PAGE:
Success: “I’ve since had my writing featured in numerous publications. I’ve written a monthly travel series about Andalucia, Spain, and had articles in newspapers, travel supplements and magazines in the UK, Spain, USA and New Zealand.

“My biggest triumph was winning a travel writing competition, this time the prize, as well as publication, was two Round the World Tickets with Air New Zealand. During my 50-day trip around the world, I was contacted out of the blue by the editor of a health magazine in Canada, who had somehow heard that I was going to Hong Kong and she commissioned me to write an article while I was there. I think that’s when I really began to think of myself as a true travel writer.”

No.1 top tip: "Keep your camera glued to your hip wherever you go – I went on a photography course too, which taught me the skills needed to become a travel photographer; I’ve found it to be advantage if you can offer both words and pics to editors."

Liz Cleere

Liz attended a creative writing group and learned the value of peer feedback. While living on a boat in Turkey she dreamt up the idea of a “virtual” travel association. She now posts on - a travelogue run by herself, photographer Jamie Furlong, and rescue cat Millie.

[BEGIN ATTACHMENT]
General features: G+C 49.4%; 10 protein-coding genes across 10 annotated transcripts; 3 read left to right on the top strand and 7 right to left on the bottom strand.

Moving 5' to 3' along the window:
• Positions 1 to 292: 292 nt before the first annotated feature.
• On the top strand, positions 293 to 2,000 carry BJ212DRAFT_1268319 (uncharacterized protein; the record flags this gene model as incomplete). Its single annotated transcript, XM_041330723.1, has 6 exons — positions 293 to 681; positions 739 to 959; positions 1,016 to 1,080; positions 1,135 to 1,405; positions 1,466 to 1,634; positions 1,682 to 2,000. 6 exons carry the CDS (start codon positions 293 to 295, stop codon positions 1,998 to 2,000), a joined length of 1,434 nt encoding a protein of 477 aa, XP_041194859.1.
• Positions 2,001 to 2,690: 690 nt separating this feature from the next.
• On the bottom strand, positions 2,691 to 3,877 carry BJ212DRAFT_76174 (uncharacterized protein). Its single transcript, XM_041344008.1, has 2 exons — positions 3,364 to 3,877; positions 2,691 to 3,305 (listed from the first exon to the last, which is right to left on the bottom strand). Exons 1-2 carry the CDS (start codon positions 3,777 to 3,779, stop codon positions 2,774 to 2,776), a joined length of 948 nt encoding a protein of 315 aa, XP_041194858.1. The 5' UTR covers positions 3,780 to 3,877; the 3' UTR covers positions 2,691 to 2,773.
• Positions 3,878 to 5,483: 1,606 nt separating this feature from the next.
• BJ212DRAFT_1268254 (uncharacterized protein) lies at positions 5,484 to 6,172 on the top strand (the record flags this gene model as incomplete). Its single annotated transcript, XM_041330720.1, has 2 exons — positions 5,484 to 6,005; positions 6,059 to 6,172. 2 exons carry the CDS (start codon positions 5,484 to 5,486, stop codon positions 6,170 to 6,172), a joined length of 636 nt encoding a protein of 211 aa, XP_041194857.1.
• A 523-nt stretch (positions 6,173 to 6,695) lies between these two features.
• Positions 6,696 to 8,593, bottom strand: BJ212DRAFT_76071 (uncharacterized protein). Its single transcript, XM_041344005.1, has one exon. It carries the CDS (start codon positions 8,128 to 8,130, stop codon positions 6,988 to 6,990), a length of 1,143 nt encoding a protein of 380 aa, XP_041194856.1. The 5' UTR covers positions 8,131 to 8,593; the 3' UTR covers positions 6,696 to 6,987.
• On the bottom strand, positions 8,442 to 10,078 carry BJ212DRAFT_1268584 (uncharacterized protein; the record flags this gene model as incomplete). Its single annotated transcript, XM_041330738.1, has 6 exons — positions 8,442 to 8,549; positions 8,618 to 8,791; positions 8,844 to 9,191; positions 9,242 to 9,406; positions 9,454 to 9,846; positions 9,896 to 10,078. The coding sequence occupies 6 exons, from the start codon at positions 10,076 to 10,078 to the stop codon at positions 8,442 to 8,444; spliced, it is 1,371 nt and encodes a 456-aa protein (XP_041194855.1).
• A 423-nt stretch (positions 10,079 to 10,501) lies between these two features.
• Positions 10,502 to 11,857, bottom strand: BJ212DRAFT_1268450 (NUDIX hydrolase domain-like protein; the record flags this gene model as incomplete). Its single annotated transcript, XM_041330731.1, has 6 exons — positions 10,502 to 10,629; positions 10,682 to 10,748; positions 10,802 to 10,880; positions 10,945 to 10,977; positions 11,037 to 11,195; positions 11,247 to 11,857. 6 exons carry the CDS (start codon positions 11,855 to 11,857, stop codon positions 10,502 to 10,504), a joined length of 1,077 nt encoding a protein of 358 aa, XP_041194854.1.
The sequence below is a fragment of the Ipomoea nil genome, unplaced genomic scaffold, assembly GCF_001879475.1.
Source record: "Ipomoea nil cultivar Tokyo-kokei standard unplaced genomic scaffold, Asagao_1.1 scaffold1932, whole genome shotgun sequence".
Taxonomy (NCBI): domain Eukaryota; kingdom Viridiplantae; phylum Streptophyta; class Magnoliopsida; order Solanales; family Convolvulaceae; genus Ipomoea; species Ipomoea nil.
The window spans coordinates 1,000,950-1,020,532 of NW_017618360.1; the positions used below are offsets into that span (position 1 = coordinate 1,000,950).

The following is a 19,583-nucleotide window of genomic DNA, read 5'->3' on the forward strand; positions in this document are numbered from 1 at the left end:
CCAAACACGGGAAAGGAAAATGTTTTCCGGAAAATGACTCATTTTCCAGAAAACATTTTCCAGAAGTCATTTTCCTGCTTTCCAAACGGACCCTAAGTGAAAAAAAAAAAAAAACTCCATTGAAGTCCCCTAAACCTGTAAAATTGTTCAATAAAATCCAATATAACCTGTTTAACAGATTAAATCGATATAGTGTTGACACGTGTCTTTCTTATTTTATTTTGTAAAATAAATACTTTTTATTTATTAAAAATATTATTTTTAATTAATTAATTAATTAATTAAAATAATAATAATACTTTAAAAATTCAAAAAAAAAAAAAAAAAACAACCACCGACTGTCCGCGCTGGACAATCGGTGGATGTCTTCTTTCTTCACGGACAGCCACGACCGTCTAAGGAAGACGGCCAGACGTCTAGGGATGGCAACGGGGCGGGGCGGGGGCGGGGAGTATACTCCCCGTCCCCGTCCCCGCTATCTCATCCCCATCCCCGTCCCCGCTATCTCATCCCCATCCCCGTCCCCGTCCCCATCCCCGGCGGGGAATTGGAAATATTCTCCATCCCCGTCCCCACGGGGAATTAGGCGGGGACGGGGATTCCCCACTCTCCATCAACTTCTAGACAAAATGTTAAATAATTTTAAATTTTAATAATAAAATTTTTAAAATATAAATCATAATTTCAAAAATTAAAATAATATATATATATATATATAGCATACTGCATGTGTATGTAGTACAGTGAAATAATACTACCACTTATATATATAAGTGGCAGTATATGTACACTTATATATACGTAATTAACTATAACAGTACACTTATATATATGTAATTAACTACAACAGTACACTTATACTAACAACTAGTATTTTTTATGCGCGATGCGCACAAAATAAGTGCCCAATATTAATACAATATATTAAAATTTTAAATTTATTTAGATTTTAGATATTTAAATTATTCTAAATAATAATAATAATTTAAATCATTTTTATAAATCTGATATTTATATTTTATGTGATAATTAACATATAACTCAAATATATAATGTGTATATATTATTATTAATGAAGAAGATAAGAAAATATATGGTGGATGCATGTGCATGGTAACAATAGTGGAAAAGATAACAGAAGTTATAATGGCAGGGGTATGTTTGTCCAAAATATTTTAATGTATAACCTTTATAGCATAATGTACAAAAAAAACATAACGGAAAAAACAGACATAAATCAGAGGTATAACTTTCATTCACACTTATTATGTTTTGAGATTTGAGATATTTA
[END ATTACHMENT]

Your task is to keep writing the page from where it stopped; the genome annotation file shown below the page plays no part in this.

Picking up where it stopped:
“Being in a writing group helps you learn the discipline of writing a piece to a deadline while having a maximum word count concentrates the mind. The feedback is almost more important than the monthly assignment. We each critique all the other essays (which can be time consuming, but once immersed is always illuminating). You learn a lot from analysing another piece of writing, trying to work out why it works/doesn’t work, looking at the nuts and bolts of grammar and punctuation, spotting clichés and over-used words. We try to be encouraging, honest and constructive, never rude or hurtful.